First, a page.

The Bucket List

1238 Relax and Succeed - It is pleasant to have been to a placeMuch like the film The Princess Bride, I’ve haven’t yet ran into any people who disliked The Bucket List after seeing it. As with anything I’m sure they’re out there, but most people of all ages find that it has a stellar cast, a excellent script that is both funny and touching, and the final production all comes together quite tightly. It’s a very moving but highly enjoyable experience if you haven’t experienced its rewards yet.

While studios vy for our attention with giant, effects-filled extravaganzas, it’s always been humorous to me that these simple stories, generated by boring, elderly people, are the ones that sneak up on us and become beloved. It is fitting that The Bucket List is deceptive about its value, because it’s a great lesson regarding a common human mistake.

The film features Morgan Freeman as a very plain but dedicated family man who works as a mechanic, but who reads about the world with the hope of one day seeing its wonders. In contrast, his hospital roommate is played by Jack Nicholson, the extremely wealthy man who owns the hospital they’re in, and who can go anywhere and do anything, but his life is otherwise empty. Where one man’s life has depth, the other’s is shallow.

1238 Relax and Succeed - We must let go of the life we have plannedJack Nicholson is living the life we all believe we want. He has wealth, power, and the beautiful companions he surrounds himself with are easy to come by. But he’s dealing with a potentially fatal disease regardless, and all of his control of the hospital cannot help. Meanwhile Freeman feels like he’s dying with his dreams left inside of him, unlived. Nicholson has money, Freeman has dreams, and so despite the laments of Freeman’s wife and family, the two men set off together to tick off the items on their respective bucket lists.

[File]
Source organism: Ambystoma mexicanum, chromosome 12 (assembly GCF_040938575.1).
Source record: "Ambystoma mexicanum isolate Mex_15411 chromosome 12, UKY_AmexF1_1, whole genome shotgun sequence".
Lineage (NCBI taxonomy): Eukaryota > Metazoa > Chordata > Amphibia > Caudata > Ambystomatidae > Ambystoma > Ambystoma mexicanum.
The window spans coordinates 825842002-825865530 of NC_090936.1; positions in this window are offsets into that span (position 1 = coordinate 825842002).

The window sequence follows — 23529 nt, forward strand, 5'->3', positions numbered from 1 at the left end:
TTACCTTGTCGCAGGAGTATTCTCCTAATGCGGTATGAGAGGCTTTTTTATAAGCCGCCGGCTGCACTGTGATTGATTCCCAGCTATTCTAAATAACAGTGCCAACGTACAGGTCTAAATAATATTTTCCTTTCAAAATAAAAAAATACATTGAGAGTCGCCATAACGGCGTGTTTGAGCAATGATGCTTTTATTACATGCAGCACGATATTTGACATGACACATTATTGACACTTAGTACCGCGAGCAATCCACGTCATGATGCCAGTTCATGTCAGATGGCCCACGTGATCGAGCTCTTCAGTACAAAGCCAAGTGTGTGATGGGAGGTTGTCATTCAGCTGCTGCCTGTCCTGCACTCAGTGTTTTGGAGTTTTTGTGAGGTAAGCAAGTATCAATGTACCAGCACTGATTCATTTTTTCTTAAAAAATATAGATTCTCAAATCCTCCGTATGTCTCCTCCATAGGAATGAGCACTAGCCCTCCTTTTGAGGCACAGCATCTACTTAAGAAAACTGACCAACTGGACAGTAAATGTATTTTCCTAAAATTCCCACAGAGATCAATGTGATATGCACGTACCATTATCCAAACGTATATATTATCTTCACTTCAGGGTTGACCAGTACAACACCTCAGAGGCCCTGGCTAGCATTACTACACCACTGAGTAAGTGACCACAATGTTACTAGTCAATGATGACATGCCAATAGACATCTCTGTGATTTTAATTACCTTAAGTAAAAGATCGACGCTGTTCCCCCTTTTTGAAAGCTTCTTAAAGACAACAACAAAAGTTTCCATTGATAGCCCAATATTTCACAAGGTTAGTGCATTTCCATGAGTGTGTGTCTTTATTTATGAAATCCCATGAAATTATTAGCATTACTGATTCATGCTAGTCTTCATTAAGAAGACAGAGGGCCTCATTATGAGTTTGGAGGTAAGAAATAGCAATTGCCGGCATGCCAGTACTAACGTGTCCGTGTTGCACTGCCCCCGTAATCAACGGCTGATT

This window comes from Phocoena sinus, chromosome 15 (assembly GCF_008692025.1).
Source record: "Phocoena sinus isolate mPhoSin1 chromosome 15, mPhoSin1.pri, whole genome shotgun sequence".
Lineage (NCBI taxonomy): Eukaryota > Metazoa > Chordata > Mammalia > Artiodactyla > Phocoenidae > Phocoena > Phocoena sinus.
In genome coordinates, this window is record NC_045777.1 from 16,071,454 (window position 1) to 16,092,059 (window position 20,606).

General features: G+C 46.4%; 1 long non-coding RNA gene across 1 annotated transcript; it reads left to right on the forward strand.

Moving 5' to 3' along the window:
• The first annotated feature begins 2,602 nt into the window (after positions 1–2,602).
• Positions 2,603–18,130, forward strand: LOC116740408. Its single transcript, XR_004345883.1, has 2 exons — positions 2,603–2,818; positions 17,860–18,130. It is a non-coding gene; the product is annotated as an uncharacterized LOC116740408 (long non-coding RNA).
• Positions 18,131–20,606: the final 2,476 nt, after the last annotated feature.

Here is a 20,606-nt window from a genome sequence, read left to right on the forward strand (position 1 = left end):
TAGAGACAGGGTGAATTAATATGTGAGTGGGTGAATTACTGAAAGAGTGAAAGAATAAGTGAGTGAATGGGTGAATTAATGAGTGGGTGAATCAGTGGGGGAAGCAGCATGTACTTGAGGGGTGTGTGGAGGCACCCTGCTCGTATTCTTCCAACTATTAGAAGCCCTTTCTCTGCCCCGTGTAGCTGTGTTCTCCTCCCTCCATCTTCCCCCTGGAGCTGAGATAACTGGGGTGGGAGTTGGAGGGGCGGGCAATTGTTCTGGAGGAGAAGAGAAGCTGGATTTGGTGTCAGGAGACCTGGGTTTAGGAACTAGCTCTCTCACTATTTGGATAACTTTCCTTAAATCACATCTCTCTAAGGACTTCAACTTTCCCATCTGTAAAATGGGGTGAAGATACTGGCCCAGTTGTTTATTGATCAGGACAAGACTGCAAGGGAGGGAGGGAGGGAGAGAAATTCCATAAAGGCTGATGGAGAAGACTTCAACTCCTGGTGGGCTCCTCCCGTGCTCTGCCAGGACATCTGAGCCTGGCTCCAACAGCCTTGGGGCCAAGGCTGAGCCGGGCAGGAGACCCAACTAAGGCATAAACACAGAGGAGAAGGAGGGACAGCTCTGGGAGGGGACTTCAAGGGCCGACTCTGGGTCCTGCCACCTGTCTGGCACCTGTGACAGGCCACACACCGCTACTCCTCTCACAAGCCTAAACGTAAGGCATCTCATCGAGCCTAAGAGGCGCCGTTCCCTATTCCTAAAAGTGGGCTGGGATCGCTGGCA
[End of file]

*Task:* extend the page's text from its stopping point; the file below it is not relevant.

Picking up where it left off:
Freeman’s wife is shocked he would leave his family considering his condition and potentially short time, but Freeman cannot escape the fact that he feels unfulfilled; that his life has been too small. In contrast, Nicholson appears totally fulfilled, but as the film progresses and the two men are away from home longer and longer, Nicholson begins to question the value of his life, as does Freeman. Where the rich man sees little, the poor man begins to recognise his wealth.

This is the nature of getting lost. It’s necessary in order to be found. People haven’t ruined their lives when they feel incomplete at 35 years old. They are on their way, first away from the relative peace and security of innocence, and eventually to boomerang our way back to what matters. We appreciate life when we are young and very old, but in the middle we’ll often get caught thinking too much and trying to achieve. The film lets us play out our dreams to their logical end, whereas we usually stop at the objects of our desires.